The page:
Richard Pryor : biography
Richard Franklin Lennox Thomas Pryor (December 1, 1940December 10, 2005) was an American stand-up comedian, actor, social critic, writer, and MC. YouTube
Pryor was known for uncompromising examinations of racism and topical contemporary issues, which employed colorful vulgarities, and profanity, as well as racial epithets. He reached a broad audience with his trenchant observations and storytelling style. He is widely regarded as one of the most important and influential stand-up comedians of all time: Jerry Seinfeld called Pryor "The Picasso of our profession";Morton, Bruce (December 28, 2005). . CNN. Retrieved January 11, 2010. Bob Newhart has called Pryor "the seminal comedian of the last 50 years." PBS This legacy can be attributed, in part, to the unusual degree of intimacy Pryor brought to bear on his comedy. As Bill Cosby reportedly once said, "Richard Pryor drew the line between comedy and tragedy as thin as one could possibly paint it."
His body of work includes the concert movies and recordings Richard Pryor: Live & Smokin’ (1971), That Nigger’s Crazy (1974), …Is It Something I Said? (1975), Bicentennial Nigger (1976), Richard Pryor: Live in Concert (1979), Richard Pryor: Live on the Sunset Strip (1982), and Richard Pryor: Here and Now (1983). He also starred in numerous films as an actor, such as Superman III (1983) but was usually in comedies such as Silver Streak (1976), and occasionally in dramatic roles, such as Paul Schrader’s film Blue Collar (1978). He collaborated on many projects with actor Gene Wilder. Another frequent collaborator was actor/comedian/writer Paul Mooney.
Pryor won an Emmy Award (1973), and five Grammy Awards (1974, 1975, 1976, 1981, and 1982). In 1974, he also won two American Academy of Humor awards and the Writers Guild of America Award. The first ever Kennedy Center Mark Twain Prize for American Humor was presented to him in 1998. Pryor is listed at Number 1 on Comedy Central’s list of all-time greatest stand-up comedians.
Born in Peoria, Illinois, Pryor grew up in his grandmother’s brothel, where his mother, Gertrude L. (Thomas), practiced prostitution . His father, LeRoy "Buck Carter" Pryor (June 7, 1915 – September 27, 1968) was a former boxer and hustler.http://richardpryor.com/biography.php Richard Pryor’s official biography After his mother abandoned him when he was 10, he was raised primarily by his grandmother Marie Carter, a violent woman who would beat him for any of his eccentricities. Pryor was one of four children raised in his grandmother’s brothel and was molested as a child.Jones, Steve. USA Today. December 10, 2005 He was expelled from school at the age of 14. His first professional performance was playing drums at a night club. Pryor served in the U.S. Army from 1958 to 1960, but spent virtually the entire stint in an army prison. According to a 1999 profile about Pryor in The New Yorker, Pryor was incarcerated for an incident that occurred while stationed in Germany. Angered that a white soldier was a bit too amused at the racially charged sections of Douglas Sirk’s movie Imitation of Life, Pryor and some other black soldiers beat and stabbed him, though not fatally.Als, Hilton (September 13, 1999). "A Pryor Love". The New Yorker.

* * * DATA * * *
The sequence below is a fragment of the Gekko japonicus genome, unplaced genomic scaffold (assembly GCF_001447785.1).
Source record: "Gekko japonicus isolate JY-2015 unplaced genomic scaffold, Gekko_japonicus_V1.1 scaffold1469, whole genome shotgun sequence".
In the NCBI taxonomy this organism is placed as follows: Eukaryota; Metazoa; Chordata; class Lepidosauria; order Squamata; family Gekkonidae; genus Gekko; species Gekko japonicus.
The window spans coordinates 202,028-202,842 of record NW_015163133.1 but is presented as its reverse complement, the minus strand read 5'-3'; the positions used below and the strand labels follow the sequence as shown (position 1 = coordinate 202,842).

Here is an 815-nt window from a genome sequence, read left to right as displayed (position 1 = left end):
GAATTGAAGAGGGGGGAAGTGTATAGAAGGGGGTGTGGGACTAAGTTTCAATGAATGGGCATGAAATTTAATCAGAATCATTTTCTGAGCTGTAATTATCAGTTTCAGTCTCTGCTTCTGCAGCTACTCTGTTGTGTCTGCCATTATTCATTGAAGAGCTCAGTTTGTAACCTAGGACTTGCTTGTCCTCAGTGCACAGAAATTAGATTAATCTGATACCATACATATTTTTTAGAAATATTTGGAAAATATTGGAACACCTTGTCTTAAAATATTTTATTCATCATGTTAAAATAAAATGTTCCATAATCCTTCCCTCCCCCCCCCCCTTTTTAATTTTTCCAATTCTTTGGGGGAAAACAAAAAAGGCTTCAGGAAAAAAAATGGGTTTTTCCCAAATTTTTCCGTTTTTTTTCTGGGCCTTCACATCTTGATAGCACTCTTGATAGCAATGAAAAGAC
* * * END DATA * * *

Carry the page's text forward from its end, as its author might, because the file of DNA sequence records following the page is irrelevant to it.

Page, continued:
During this time, Pryor’s girlfriend gave birth to a girl named Renee. Years later, however, he found out that she was not his child. In 1960, he married Patricia Price and they had one child together, Richard Jr. (his first child and first son). They divorced in 1961.
Pryor suffered a mild heart attack in November 1977. He was diagnosed with multiple sclerosis in 1986. In 1990, Pryor suffered a second and more severe heart attack and underwent triple heart bypass surgery. By the early 1990s, he was confined to using a wheelchair as well as a motor powered scooter for the remainder of his life to get around when his multiple sclerosis began to take its toll on his body.